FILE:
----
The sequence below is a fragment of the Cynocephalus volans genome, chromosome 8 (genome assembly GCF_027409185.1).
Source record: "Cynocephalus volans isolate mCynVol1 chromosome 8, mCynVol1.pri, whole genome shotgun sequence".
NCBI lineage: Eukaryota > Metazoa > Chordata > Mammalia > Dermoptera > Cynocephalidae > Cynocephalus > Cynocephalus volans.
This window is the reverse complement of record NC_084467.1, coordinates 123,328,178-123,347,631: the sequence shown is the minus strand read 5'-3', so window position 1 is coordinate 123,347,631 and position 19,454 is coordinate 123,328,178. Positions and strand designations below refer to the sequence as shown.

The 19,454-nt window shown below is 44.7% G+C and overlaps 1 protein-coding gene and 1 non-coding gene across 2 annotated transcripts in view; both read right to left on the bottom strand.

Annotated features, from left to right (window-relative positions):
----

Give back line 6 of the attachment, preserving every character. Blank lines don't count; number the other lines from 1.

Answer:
Annotated features, from left to right (window-relative positions):